Re-working, and implementing business models. We started in summer 2012 to bring together staff from both services in workshops to get their input into the new business model approach. A wide range of ideas for redesigning existing and new products and income potential have now been generated. Business canvases are now being worked up for a number of these and will come forward in due course for Members’ consideration. Under the new business model, the process of robustly challenging what we do, is a fundamental, though exciting shift from the traditional council approach. Many staff have a natural affinity with the approach, but for some it will mean a bit more adaptation and they will receive our full support to do this. Our recent innovation to help maintain the intensity of work and momentum is to establish an ‘engine room’ where staff go to work on their canvases rather than competing with the day job at their desks. It’s where our project management, tools and support will be.
iESE Transform Issue 3
The rapid withdrawal of Government grant, potentially accelerated by CSR15, coupled with constraints on council tax charging, means that we must have a new business model for all or most of our services by 2016 if we’re going to secure our future. Unless we have found a way to generate equivalent income to that which we are losing in the same timescale, or reduce our “product range” to a very select range of services, and then to a prioritised selection of the community, we may not have a sustainable future at all. I do not want to see the council get into this position, so we must radically change the way we operate, with customers as the start and finish of the model. Going from ‘that bloody council’ to ‘cool council’ isn’t going to be easy. But with our mostly homegrown expertise and our high reputation for transparency, residents are already benefitting from our intellectual capital and our ever growing track record of achieving in tough times.
The change needed to serve a discerning, choosy, articulate and selective new customer base is going to test and alter all of our processes and people. It is and will continue to create tension within our potential leadership, as it challenges what values and principles they were elected on. My pragmatic view is that it’s my job to build resilience and continuity into the political vista of the organisation, so that current and future politicians have a choice about the what, how and when of AVDC. Nailing ourselves to the old business model merely consigns AVDC to history. The new model, though different and challenging, creates an opportunity for a sustainable and relevant ‘commercial’ council to emerge.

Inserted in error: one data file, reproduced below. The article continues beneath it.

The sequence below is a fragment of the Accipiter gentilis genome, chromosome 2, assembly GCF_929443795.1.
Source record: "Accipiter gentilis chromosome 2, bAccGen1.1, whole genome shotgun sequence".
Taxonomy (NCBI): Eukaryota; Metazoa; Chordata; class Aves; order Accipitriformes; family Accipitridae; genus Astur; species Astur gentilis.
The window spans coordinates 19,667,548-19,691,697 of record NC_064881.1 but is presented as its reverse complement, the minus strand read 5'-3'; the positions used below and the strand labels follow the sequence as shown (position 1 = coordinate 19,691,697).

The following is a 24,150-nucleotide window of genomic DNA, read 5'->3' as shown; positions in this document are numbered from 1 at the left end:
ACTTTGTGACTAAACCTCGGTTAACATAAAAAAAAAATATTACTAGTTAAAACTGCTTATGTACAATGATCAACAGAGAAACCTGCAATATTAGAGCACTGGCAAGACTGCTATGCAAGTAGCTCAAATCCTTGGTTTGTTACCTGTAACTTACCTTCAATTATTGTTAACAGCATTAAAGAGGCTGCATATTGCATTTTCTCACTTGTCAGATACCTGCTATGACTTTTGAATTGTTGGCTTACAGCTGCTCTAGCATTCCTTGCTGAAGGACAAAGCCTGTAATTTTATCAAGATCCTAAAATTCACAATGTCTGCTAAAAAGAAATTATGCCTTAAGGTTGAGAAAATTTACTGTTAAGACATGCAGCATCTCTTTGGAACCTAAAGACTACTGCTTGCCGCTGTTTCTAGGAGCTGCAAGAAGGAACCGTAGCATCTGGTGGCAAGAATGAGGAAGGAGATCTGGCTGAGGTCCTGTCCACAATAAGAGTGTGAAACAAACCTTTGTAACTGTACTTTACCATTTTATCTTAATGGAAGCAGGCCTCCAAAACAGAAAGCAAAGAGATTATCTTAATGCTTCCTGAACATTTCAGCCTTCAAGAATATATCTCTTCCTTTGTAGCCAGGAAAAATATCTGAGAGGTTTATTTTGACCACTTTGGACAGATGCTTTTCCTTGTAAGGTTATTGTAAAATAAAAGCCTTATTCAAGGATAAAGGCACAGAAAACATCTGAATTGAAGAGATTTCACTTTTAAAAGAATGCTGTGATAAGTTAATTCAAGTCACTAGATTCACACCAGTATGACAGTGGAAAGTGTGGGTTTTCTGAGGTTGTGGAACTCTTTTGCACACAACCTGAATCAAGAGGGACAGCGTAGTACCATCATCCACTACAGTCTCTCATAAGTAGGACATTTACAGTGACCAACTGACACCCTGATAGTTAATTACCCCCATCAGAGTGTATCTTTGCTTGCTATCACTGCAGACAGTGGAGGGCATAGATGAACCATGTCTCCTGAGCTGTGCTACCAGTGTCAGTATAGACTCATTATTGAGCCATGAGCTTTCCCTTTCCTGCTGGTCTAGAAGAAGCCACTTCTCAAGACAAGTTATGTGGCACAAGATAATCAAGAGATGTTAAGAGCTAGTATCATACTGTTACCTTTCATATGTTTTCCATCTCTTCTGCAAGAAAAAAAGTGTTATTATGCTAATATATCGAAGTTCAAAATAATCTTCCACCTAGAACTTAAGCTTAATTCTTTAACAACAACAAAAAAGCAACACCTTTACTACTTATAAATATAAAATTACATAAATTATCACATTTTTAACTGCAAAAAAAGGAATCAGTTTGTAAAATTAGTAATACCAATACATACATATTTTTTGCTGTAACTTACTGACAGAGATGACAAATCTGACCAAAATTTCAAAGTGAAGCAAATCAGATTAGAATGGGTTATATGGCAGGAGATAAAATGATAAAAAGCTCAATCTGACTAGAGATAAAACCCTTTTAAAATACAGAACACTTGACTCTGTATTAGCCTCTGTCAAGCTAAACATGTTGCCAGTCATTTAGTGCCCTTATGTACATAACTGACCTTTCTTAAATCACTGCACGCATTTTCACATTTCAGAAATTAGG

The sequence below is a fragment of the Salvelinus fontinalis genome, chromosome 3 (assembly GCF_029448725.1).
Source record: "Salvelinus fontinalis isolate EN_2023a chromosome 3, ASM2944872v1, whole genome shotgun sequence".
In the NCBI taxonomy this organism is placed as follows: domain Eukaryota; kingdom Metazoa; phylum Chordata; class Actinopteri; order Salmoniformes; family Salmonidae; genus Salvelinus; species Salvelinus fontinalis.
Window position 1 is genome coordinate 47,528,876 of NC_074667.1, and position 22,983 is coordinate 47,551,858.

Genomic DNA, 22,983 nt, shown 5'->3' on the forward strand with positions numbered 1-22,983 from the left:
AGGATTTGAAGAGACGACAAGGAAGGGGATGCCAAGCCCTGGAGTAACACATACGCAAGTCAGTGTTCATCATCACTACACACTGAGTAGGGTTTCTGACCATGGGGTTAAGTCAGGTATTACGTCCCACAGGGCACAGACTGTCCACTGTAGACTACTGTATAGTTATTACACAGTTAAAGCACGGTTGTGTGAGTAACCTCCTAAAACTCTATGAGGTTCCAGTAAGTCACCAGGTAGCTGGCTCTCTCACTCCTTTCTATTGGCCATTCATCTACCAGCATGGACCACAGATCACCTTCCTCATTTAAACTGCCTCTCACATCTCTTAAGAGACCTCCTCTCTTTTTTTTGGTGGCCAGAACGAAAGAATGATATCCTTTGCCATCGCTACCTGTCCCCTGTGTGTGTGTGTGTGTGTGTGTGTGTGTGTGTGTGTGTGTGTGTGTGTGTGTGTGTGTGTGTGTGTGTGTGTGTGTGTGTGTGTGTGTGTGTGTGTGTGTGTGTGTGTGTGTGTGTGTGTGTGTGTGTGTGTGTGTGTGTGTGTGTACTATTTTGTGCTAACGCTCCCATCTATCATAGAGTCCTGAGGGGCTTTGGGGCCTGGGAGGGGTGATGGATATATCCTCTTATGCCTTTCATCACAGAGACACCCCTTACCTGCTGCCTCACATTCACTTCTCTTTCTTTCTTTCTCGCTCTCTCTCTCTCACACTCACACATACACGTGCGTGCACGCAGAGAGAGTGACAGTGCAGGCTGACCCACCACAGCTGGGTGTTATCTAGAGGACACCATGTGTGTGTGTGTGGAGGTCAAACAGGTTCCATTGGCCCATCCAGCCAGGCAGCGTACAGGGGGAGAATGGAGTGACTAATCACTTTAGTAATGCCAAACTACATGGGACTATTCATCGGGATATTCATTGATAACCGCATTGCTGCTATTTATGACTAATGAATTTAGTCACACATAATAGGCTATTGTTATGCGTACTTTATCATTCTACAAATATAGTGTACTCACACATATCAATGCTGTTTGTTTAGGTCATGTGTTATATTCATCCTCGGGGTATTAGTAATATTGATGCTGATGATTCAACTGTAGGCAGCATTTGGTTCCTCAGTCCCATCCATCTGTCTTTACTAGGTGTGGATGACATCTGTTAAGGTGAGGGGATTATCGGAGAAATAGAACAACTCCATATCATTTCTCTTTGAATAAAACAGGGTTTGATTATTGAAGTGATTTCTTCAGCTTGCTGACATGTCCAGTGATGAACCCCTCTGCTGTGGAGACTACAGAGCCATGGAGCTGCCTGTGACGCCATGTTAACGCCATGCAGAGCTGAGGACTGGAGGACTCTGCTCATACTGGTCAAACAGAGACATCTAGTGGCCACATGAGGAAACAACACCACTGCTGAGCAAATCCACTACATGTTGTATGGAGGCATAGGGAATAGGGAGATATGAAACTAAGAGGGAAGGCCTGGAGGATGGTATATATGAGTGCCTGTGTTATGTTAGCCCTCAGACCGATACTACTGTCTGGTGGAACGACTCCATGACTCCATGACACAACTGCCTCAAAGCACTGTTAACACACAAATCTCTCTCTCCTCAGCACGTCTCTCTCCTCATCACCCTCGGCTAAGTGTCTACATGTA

Delivering through Efficiency
Delivering through Efficiency The winner of this year’s Improvement & Efficiency Award ‘Delivering through Efficiency,’ Norwich City Council has transformed from a failing council to one that now boasts enormous success and significant savings. Cllr Brenda Arthur, Leader of the Council explains how strong leadership and dedicated staff can build a strong authority of the future. 2012 was a remarkable year of achievements for Norwich City Council. Despite delivering further significant savings we’ve continued to improve our key services, earnt independent praise for our improvement journey through a successful peer challenge and successfully raised the City’s profile. But only a few years ago Norwich City Council was a very different organisation. Our finance systems and core frontline services weren’t operating as robustly as they should; we had a zero-star rated housing service and low recycling rates. Our staff felt de-motivated and our reputation was at an all-time low. A vast improvement plan since then has transformed the council. We are now performing much better with our residents happy with frontline services; we’ve been awarded for our excellence in tenant participation for our housing service and we have a recycling service with rates that have more than doubled! Major improvements in housing and planning mean our services are now driven by the needs of our customers and our staff are now proud to work for us and are extremely keen to go the extra mile to help.